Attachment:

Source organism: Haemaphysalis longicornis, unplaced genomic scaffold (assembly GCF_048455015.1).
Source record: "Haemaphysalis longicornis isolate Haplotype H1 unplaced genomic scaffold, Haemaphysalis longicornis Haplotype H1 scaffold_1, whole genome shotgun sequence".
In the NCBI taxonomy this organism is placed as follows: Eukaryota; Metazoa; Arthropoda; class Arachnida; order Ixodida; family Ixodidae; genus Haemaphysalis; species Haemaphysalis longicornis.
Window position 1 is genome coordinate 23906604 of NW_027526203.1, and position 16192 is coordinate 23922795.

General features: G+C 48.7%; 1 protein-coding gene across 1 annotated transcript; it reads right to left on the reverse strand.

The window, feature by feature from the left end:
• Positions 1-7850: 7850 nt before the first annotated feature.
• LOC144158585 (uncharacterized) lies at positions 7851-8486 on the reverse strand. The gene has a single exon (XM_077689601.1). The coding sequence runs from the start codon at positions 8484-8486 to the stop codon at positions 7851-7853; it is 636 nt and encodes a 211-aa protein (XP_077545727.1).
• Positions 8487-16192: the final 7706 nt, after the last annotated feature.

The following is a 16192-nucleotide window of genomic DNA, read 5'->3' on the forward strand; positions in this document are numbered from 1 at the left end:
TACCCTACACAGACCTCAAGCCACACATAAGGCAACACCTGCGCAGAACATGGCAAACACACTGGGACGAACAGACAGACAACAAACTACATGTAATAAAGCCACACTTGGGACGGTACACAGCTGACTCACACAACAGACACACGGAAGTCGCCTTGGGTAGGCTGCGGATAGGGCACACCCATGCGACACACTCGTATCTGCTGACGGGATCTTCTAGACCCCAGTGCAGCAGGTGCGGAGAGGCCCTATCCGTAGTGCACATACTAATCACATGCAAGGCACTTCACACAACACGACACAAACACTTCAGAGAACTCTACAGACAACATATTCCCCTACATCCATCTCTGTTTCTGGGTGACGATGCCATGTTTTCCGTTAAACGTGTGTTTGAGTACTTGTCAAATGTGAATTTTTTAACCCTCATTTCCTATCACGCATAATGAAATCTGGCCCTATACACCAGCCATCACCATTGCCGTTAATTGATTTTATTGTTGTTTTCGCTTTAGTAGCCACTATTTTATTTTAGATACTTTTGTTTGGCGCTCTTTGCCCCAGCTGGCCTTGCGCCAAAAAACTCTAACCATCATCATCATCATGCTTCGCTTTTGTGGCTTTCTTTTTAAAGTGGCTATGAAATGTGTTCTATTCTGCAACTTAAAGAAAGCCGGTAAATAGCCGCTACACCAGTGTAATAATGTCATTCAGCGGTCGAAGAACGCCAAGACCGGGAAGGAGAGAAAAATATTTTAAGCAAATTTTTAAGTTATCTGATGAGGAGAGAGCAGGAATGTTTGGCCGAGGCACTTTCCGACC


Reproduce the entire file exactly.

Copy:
Source organism: Haemaphysalis longicornis, unplaced genomic scaffold (assembly GCF_048455015.1).
Source record: "Haemaphysalis longicornis isolate Haplotype H1 unplaced genomic scaffold, Haemaphysalis longicornis Haplotype H1 scaffold_1, whole genome shotgun sequence".
In the NCBI taxonomy this organism is placed as follows: Eukaryota; Metazoa; Arthropoda; class Arachnida; order Ixodida; family Ixodidae; genus Haemaphysalis; species Haemaphysalis longicornis.
Window position 1 is genome coordinate 23906604 of NW_027526203.1, and position 16192 is coordinate 23922795.

General features: G+C 48.7%; 1 protein-coding gene across 1 annotated transcript; it reads right to left on the reverse strand.

The window, feature by feature from the left end:
• Positions 1-7850: 7850 nt before the first annotated feature.
• LOC144158585 (uncharacterized) lies at positions 7851-8486 on the reverse strand. The gene has a single exon (XM_077689601.1). The coding sequence runs from the start codon at positions 8484-8486 to the stop codon at positions 7851-7853; it is 636 nt and encodes a 211-aa protein (XP_077545727.1).
• Positions 8487-16192: the final 7706 nt, after the last annotated feature.

The following is a 16192-nucleotide window of genomic DNA, read 5'->3' on the forward strand; positions in this document are numbered from 1 at the left end:
TACCCTACACAGACCTCAAGCCACACATAAGGCAACACCTGCGCAGAACATGGCAAACACACTGGGACGAACAGACAGACAACAAACTACATGTAATAAAGCCACACTTGGGACGGTACACAGCTGACTCACACAACAGACACACGGAAGTCGCCTTGGGTAGGCTGCGGATAGGGCACACCCATGCGACACACTCGTATCTGCTGACGGGATCTTCTAGACCCCAGTGCAGCAGGTGCGGAGAGGCCCTATCCGTAGTGCACATACTAATCACATGCAAGGCACTTCACACAACACGACACAAACACTTCAGAGAACTCTACAGACAACATATTCCCCTACATCCATCTCTGTTTCTGGGTGACGATGCCATGTTTTCCGTTAAACGTGTGTTTGAGTACTTGTCAAATGTGAATTTTTTAACCCTCATTTCCTATCACGCATAATGAAATCTGGCCCTATACACCAGCCATCACCATTGCCGTTAATTGATTTTATTGTTGTTTTCGCTTTAGTAGCCACTATTTTATTTTAGATACTTTTGTTTGGCGCTCTTTGCCCCAGCTGGCCTTGCGCCAAAAAACTCTAACCATCATCATCATCATGCTTCGCTTTTGTGGCTTTCTTTTTAAAGTGGCTATGAAATGTGTTCTATTCTGCAACTTAAAGAAAGCCGGTAAATAGCCGCTACACCAGTGTAATAATGTCATTCAGCGGTCGAAGAACGCCAAGACCGGGAAGGAGAGAAAAATATTTTAAGCAAATTTTTAAGTTATCTGATGAGGAGAGAGCAGGAATGTTTGGCCGAGGCACTTTCCGACC